Jigoku (Japan, 1960)
At last we come to the final film of the October Horror Movie Challenge, and happily it’s a good one. As I mentioned in an earlier post, I will continue posting reviews, but not anywhere near as frequently. I’m tired and I need to sleep.
It’s easy to think of Hell as being a peculiarly Christian concept, but as a lecture we observe early in Jigoku reminds us, it is found in other religions as well. The hell which gives Jigoku its name and substance is a Buddhist one, but it is no less terrifying than anything found in Dante’s Inferno.
For the first hour of its running time, Jigoku is largely a mixture of melodrama and morality play. It follows a cascade of horrible events stemming from one violent incident, ending in a series of unlikely and bizarre deaths, something like a Final Destination film as reinvented by Monty Python. While this portion of the film has its share of sin, betrayal and murder, it left me wondering why Jigoku has a reputation as an unusually potent horror film for its time. Once everyone was dead and the action shifted to Hell, the reason for this reputation became apparent.
The last forty minutes of Jigoku are a cavalcade of bizarre imagery, atrocity and blood. The hell depicted is one of inventive torment, and we see characters boiled, dismembered, flayed and buried alive. While the level of gore is not excessive by today’s standards, it is quite shocking for a film from 1960. Japanese genre cinema has a well-earned reputation for its extremity, and this seems to be where it all started.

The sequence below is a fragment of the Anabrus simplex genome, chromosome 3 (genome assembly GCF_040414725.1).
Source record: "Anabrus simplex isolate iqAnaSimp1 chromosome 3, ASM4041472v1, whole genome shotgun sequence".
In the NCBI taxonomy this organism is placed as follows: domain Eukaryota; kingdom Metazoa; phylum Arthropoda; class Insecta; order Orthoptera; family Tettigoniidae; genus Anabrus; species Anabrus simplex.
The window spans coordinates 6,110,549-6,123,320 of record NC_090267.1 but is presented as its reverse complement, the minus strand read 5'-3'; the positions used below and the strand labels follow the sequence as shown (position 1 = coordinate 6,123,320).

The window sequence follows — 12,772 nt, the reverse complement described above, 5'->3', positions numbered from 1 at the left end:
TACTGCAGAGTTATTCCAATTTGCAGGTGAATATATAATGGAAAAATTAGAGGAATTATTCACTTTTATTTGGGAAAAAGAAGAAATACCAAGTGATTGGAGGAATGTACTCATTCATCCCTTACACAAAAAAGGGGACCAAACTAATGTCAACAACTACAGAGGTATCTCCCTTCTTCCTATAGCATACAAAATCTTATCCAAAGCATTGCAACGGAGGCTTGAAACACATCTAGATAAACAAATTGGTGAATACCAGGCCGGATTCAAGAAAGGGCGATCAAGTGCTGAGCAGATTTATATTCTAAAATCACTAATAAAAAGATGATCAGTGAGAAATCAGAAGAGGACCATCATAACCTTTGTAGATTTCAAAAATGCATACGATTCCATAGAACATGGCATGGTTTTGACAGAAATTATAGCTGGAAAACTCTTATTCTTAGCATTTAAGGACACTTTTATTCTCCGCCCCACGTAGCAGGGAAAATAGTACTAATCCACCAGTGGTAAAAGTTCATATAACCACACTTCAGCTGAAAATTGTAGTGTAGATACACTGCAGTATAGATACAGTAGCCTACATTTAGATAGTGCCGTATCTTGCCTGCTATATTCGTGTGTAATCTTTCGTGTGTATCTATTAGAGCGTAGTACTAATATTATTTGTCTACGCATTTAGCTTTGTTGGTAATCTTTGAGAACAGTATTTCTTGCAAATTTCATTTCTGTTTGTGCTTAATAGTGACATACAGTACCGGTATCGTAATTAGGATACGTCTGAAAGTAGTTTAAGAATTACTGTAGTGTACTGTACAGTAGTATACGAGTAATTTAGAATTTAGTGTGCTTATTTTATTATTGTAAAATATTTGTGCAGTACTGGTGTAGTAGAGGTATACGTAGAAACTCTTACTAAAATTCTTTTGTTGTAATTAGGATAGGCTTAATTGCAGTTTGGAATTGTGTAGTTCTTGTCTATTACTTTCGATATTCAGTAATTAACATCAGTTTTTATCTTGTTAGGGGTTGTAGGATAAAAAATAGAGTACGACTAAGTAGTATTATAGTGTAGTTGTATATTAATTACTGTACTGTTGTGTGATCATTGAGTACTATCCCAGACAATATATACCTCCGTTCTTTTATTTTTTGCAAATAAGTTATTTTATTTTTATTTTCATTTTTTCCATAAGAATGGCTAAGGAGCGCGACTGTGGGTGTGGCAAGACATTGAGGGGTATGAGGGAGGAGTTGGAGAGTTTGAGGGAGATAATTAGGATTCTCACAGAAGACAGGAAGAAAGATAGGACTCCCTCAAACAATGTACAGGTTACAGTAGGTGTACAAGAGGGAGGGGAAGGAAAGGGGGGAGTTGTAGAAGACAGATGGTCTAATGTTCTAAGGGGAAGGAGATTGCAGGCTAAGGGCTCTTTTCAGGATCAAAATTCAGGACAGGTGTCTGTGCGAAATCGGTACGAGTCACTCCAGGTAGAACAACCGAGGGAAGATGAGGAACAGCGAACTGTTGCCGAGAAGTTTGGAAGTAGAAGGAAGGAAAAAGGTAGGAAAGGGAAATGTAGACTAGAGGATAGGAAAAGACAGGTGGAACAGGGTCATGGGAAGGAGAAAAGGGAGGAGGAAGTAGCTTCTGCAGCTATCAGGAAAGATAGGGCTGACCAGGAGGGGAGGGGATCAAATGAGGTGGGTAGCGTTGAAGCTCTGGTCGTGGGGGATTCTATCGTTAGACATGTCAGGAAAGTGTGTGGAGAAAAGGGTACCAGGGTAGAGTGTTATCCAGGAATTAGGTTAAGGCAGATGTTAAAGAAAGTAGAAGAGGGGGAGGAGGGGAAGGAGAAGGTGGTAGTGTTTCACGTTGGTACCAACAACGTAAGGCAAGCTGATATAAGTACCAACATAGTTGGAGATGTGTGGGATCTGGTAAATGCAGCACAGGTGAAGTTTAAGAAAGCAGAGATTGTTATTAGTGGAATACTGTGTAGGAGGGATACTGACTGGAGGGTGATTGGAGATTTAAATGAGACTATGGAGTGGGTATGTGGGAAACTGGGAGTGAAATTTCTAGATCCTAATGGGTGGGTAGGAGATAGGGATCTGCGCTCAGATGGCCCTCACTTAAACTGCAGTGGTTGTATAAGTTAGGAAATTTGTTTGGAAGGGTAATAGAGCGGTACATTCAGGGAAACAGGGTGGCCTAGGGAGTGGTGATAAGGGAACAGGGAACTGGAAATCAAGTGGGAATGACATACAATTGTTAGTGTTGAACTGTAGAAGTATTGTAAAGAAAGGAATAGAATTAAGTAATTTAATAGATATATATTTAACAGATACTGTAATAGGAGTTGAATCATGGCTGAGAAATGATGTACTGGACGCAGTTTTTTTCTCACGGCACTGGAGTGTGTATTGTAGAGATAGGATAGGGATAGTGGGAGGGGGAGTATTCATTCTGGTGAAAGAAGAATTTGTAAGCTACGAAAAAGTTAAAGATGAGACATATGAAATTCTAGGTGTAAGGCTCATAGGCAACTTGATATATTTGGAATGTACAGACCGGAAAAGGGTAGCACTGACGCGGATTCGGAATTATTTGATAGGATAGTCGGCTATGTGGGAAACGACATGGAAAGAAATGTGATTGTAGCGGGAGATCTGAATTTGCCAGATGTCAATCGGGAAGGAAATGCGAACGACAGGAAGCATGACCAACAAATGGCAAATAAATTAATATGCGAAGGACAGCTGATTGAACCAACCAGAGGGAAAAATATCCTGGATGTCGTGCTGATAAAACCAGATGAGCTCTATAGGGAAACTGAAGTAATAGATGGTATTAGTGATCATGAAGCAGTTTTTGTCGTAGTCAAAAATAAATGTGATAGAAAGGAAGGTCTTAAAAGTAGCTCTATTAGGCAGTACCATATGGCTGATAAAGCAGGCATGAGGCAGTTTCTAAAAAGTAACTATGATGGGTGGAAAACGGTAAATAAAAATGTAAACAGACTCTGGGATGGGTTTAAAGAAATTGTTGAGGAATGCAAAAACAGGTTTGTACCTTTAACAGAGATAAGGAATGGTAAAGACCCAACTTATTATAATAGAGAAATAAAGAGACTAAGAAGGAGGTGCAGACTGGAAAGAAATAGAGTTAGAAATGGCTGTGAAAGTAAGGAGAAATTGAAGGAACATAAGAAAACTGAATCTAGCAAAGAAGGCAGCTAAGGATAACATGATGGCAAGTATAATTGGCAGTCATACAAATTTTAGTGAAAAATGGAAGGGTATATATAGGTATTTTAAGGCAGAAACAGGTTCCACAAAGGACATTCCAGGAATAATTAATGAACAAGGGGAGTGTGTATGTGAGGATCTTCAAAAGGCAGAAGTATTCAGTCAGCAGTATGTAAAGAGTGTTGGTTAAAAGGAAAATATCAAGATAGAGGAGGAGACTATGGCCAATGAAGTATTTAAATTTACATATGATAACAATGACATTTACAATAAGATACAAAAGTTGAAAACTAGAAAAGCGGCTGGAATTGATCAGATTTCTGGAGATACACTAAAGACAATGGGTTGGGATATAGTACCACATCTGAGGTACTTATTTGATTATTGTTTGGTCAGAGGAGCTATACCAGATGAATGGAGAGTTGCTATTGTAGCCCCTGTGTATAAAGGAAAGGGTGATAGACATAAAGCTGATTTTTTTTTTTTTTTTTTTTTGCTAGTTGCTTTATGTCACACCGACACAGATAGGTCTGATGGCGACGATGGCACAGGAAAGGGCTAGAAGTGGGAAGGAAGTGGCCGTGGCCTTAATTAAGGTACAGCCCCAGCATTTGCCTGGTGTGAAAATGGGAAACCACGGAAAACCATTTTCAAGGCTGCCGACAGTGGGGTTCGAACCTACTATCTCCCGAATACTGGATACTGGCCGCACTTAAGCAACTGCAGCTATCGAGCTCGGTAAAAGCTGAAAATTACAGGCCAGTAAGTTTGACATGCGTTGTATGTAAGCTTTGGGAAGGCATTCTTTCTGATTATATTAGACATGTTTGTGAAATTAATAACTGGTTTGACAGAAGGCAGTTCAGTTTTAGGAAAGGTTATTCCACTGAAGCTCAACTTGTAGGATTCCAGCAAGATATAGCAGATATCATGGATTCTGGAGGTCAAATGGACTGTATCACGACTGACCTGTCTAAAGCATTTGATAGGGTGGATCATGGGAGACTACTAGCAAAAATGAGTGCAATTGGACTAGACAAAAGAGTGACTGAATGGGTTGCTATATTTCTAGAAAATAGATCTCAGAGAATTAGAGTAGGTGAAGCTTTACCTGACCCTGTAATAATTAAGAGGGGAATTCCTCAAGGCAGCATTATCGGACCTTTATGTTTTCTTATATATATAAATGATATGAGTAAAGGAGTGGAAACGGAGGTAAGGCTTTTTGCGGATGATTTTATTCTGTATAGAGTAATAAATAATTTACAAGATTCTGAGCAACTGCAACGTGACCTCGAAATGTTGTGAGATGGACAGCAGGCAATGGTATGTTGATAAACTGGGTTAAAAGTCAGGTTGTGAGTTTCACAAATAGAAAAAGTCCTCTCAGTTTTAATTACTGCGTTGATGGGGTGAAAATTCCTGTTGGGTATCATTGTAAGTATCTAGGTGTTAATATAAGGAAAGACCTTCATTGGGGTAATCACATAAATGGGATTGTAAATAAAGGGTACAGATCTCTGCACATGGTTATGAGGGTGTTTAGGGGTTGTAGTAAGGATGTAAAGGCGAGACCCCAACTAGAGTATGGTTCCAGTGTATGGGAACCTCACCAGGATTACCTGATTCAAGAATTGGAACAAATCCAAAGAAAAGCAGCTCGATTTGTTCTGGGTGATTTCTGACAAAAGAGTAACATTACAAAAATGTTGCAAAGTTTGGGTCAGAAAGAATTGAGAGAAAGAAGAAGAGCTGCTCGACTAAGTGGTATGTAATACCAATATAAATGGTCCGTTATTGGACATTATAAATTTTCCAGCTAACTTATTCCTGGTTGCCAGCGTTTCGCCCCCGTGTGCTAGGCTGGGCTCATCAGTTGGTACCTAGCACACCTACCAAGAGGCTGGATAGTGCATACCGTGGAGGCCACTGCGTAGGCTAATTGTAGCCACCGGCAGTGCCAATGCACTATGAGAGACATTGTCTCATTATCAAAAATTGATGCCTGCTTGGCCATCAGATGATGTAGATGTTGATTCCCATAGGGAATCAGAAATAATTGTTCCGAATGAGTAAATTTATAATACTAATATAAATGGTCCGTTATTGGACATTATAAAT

If that description makes Jigoku sound like a splatter movie, that would be misleading. It is, first and foremost, a morality tale. The protagonist, Shirô, is tempted into sin by a demon posing as his friend. The sin that starts the spiral into death and damnation is Shirô allowing himself to be convinced to take no action when his demonic companion runs over a drunken Yakuza thug on a dark road. This single action brings tragedy in many forms, and while Shirô is not a malicious character — in fact, he comes across as quite the innocent — it is his inaction that damns him all the way through.
As a relative innocent, Shirô seems less fitted to Hell than the venal companions who join him there. As the story develops, it seems that Shirô may have a chance at redemption, but the forces of Hell are set against him, and his struggle to do the right thing in the face of this adversity makes the last third of the film tense and thrilling as well as blood-soaked.
Jigoku is a beautiful film to look at. Even before the descent into Technicolor Hell, there are some wonderfully creative uses of location, especially that of a rope bridge over a gully. Once we enter Hell, the film becomes quite theatrical, and I was reminded often of the films of Powell and Pressburger in the stagy sets, spot lighting and vibrant use of colour.
If I had to find fault with Jigoku, it would be that the earthbound portion of the film lasts too long. It is never dull, but considering that it is largely the set-up for the scenes in Hell, the fact that it makes up two-thirds of the film seems excessive. Once we get to Hell, though, all concerns about pacing are dashed.
Religious horror films are hardly novel, but it is refreshing to see one based in Buddhist scripture. Despite this, Jigoku would work as a Christian allegory with surprisingly few changes. More than this, it is a ground-breaking horror film that pushed boundaries at a time when western cinema was still bound by law, censorship and misguided notions of good taste.